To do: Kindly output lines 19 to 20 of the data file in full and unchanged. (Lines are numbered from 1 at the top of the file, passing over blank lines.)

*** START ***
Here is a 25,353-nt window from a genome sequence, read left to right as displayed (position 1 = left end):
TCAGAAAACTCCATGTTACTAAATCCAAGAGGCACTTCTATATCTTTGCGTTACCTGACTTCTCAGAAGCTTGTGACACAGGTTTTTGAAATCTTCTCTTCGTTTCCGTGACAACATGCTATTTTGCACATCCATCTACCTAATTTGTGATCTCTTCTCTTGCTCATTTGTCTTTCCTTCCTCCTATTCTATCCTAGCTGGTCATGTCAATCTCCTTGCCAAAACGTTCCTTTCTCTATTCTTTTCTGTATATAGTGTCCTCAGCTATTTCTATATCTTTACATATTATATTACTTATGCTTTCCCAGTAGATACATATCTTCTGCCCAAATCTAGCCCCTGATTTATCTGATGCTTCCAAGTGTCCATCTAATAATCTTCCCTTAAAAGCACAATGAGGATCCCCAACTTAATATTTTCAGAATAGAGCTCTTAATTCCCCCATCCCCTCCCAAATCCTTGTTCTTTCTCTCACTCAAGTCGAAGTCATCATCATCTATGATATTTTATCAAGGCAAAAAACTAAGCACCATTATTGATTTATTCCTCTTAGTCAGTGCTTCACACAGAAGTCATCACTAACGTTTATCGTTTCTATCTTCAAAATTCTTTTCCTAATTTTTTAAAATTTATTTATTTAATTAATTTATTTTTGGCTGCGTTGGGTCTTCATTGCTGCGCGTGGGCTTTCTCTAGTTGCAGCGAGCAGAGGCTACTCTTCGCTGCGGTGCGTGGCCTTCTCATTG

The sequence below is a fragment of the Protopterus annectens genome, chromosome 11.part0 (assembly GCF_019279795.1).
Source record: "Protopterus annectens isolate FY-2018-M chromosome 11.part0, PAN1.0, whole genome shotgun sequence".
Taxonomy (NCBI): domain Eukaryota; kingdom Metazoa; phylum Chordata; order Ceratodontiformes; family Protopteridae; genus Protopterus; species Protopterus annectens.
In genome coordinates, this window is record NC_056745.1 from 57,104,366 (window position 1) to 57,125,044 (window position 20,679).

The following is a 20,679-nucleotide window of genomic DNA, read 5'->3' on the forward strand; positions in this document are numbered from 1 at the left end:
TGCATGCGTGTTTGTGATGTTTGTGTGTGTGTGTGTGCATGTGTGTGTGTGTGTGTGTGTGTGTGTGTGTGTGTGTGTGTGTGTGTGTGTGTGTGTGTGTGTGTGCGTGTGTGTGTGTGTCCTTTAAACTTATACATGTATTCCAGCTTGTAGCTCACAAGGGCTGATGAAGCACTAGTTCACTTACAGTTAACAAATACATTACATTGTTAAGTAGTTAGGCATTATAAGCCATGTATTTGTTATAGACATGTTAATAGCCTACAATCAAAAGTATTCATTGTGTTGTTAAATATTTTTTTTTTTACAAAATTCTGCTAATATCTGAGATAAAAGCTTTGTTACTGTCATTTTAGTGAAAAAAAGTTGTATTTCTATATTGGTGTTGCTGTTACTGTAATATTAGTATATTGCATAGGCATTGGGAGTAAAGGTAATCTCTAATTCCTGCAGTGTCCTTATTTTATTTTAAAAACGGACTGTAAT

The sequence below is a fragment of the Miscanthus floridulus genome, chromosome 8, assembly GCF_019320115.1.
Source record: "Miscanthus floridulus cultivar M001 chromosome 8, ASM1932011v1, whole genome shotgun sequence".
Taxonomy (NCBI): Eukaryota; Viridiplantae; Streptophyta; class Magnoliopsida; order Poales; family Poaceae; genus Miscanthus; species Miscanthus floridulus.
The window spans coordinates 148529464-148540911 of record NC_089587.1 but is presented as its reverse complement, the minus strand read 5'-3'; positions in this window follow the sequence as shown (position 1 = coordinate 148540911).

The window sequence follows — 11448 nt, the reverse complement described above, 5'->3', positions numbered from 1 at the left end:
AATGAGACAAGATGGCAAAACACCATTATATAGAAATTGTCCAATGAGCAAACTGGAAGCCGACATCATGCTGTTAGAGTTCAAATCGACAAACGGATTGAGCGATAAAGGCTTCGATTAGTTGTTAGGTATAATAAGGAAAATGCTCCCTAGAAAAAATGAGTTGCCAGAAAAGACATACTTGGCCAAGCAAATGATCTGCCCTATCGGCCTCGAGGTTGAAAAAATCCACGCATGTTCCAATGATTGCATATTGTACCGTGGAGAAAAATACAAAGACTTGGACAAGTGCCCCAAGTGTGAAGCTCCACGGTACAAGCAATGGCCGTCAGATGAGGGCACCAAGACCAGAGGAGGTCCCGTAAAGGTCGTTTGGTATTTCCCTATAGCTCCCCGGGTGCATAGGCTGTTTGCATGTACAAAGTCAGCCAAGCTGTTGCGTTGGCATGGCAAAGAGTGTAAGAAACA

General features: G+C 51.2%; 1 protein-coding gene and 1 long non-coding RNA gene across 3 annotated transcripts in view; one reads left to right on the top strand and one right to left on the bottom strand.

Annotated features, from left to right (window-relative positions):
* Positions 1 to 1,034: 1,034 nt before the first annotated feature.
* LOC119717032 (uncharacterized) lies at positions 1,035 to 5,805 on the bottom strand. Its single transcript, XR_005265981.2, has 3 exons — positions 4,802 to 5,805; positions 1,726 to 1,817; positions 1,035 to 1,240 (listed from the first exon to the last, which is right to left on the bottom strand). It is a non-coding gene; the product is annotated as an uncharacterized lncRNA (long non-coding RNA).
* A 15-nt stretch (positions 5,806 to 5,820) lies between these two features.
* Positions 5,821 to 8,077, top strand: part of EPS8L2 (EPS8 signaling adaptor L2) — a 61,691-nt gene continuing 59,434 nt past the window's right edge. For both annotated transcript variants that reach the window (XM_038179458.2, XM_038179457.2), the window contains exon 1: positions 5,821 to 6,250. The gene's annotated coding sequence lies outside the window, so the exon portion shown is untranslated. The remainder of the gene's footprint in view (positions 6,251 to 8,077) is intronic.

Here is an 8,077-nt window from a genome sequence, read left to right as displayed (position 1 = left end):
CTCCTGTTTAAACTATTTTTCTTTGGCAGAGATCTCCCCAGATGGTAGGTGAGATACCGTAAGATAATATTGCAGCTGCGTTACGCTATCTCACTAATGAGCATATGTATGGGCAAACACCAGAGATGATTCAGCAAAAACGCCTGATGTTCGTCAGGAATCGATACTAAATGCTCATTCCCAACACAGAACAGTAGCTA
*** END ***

* A 15-nt stretch (positions 5,806 to 5,820) lies between these two features.
* Positions 5,821 to 8,077, top strand: part of EPS8L2 (EPS8 signaling adaptor L2) — a 61,691-nt gene continuing 59,434 nt past the window's right edge. For both annotated transcript variants that reach the window (XM_038179458.2, XM_038179457.2), the window contains exon 1: positions 5,821 to 6,250. The gene's annotated coding sequence lies outside the window, so the exon portion shown is untranslated. The remainder of the gene's footprint in view (positions 6,251 to 8,077) is intronic.